Gaia’s Graveyards

About Gaia’s Graveyards

14 Day Challenge – a practical idea from Journey to Hopeful Futures: A Handbook

Are you interested in taking part in a 14 day challenge? Can you, every day, for 14 days, pay attention to what is happening in the news? Can you see which story (ies) interest you most? Can you think whether they have an economic base, a social base, an environmental base or a mixture of all three? Can you draw or write down your observations in a note book or in your laptop or on your mobile device continuously for two weeks? If you can start to do this faithfully, every day, you will start – which Helena refers to as ‘bearing witness’ – paying detailed attention to what is going on in the world. You may find that the news is less alarming, as you begin to find patterns which are repeated every day or every few days.

Creating your own art work from collecting cuttings from the news

In Journey to Hopeful Futures: A Handbook, in chapter 1, there are photographs of two art works created by artist Phil Barton to express the ideas of Gaia’s Graveyards. In you are interested in creating your own Timeline or Ark, or another artwork inspired by Gaia’s Graveyards, please have a go. You might like to have a go drawing your response to the stories you read every day.

The origins of Gaia’s Graveyards

Celebrating the turning of the 2nd Millennium, Helena collected cuttings about animals from newspapers with our two younger, primary age children and we noticed that they were all in trouble in some way. After 2000 Helena continued to collect, broadening from biodiversity loss into cuttings around climate change, social justice and astronomy, filling the drawers in the sitting room, the floor space in the study and our hearts.

The cuttings became a central part of Helena’s research studies. Through her PhD Helena realised that this was an inquiry in its own right and set out to explore, accepting it was only possible to work with nine cuttings, not the hundreds and now thousands collected. The practice of Gaia’s Graveyards – bearing witness as first person inquiry is explored within the Action Research Journal  and is available here:

Or the article can be accessed through Research Gate:’s_Graveyards_-_Bearing_witness_as_first_person_inquiry

Helena continues to collect these cuttings as her own daily practice of bearing witness.

Six cycles of action and reflection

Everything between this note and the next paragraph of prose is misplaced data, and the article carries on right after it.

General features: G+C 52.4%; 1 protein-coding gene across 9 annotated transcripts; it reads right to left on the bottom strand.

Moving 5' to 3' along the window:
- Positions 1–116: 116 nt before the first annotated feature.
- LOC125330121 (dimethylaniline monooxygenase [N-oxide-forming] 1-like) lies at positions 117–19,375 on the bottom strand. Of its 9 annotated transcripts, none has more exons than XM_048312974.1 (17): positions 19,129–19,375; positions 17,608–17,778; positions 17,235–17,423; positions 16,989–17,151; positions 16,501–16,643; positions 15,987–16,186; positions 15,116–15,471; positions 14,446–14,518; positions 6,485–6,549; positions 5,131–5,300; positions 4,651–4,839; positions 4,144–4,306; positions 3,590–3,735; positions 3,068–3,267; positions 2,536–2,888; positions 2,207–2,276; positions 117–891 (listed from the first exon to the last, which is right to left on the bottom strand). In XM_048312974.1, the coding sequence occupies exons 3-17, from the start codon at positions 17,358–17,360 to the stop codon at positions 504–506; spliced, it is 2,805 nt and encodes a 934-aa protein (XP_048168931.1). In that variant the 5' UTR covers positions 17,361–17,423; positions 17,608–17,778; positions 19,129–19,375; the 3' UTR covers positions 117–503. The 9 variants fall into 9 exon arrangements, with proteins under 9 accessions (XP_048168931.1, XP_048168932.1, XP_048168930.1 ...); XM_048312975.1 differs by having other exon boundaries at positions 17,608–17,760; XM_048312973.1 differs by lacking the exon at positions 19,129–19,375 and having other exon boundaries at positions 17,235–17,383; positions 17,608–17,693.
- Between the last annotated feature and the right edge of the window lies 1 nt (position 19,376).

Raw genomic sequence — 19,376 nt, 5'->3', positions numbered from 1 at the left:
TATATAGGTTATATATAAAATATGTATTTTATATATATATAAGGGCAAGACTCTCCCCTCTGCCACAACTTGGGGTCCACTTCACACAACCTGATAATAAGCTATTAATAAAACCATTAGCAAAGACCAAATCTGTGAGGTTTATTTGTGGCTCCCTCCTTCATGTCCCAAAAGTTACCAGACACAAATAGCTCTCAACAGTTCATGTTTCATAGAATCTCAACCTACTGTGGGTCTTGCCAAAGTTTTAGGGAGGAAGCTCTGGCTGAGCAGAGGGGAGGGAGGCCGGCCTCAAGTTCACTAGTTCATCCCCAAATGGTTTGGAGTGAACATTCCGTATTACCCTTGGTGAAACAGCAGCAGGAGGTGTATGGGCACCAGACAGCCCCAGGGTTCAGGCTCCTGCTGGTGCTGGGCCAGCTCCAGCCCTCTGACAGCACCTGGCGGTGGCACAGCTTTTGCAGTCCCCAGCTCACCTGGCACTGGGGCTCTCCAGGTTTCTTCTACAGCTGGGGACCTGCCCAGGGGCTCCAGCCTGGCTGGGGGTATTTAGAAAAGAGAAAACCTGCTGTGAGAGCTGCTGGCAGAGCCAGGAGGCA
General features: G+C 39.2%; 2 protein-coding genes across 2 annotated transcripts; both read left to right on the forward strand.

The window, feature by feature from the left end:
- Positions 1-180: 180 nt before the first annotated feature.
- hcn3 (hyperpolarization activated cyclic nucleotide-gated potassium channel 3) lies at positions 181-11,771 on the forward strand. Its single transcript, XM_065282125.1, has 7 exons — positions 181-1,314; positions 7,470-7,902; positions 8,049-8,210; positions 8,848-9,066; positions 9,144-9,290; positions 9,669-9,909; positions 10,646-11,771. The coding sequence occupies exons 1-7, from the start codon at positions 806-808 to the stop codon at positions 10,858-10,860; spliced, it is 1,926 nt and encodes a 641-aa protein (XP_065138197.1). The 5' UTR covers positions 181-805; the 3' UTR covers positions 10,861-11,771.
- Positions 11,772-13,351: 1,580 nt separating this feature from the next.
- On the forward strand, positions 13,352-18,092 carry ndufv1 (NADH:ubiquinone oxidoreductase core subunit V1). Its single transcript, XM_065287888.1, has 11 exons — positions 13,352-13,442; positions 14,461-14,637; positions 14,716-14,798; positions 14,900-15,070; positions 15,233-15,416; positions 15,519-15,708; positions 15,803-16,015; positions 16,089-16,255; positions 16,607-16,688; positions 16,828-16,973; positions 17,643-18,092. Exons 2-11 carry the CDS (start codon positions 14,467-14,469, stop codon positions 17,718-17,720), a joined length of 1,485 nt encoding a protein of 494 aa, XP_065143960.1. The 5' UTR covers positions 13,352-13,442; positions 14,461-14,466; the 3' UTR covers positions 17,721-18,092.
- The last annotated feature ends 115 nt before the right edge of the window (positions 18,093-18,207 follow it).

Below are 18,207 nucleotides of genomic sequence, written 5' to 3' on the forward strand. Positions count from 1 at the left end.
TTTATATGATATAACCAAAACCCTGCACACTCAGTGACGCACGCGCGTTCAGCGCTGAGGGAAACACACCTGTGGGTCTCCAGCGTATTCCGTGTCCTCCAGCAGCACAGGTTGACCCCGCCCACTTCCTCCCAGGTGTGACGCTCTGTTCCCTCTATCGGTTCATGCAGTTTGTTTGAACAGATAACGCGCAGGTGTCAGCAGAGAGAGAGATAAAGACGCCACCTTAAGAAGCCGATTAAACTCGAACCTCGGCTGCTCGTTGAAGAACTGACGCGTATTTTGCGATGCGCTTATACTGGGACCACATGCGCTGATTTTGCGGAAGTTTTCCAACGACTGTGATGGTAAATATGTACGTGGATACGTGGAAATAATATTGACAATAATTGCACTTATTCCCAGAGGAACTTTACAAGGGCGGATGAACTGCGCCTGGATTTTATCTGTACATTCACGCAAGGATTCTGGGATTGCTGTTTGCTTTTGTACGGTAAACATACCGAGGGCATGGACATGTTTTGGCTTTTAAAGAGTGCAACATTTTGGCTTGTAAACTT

First – telling the story of the creation of Gaia’s Graveyards

Second – an invitation to explore Gaia’s Graveyards: six cuttings

Third – exploring the Graveyards as bearing witness and mourning the death of species

Fourth – locating the Graveyards within the wider cosmos

Fifth – Gaia’s maternity wards

Sixth – outwards into the world

Further information

First and second person inquiry

From the beginning, this story is located in daily practice and family life.  It was  Helena’s partner Phil (Barton)  who named  the cuttings ‘my graveyards’  and it was their  youngest daughter Nora who called the whole collection too depressing and suggested that a positive story was needed  to balance the graveyards; life balancing death, creating Gaia’s Maternity Wards. Helena started to include the positive stories as well.

In exploring the ideas, Helena offered workshops to explore the cuttings in groups and individually.

From 2015, working together, Phil gave form to Gaia’s Graveyards as Art Installations, exhibiting them in galleries, and Helena and Phil deliver associated workshops to faith and community groups and in academic settings.

Reflections on Gaia’s Graveyards

A Bedrock for practice

Through reflection and research, Helena came to see that collecting the cuttings becomes a practice of bearing witness to what is going on in the planet for the animals and species with whom we share the planet. Such a practice might be physically cutting out newspaper articles or it could be daily research on the web or through social media.

As analysed in Gaia’s Graveyards Bearing Witness as first person inquiry (page 315), creating bearing witness as a daily practice has a range of implications for society:

  • “For every member of society, a reminder to take action
  • Teaching students to inquire, which offers a way for them to process the terrible effects of humanity on the world
  • For researchers examining what is happening to the planet, to  engage through the heart
  • Businesses and organisations engaging with the practice of bearing witness daily as an ongoing orientation towards an ecological approach
  • Exploring a radical paradigm shift for humanity to become a participant in a living earth
  • Embedding a spiritual dimension to personal and professional practice”

Helena is interested in taking out these ideas further,  please get in  touch.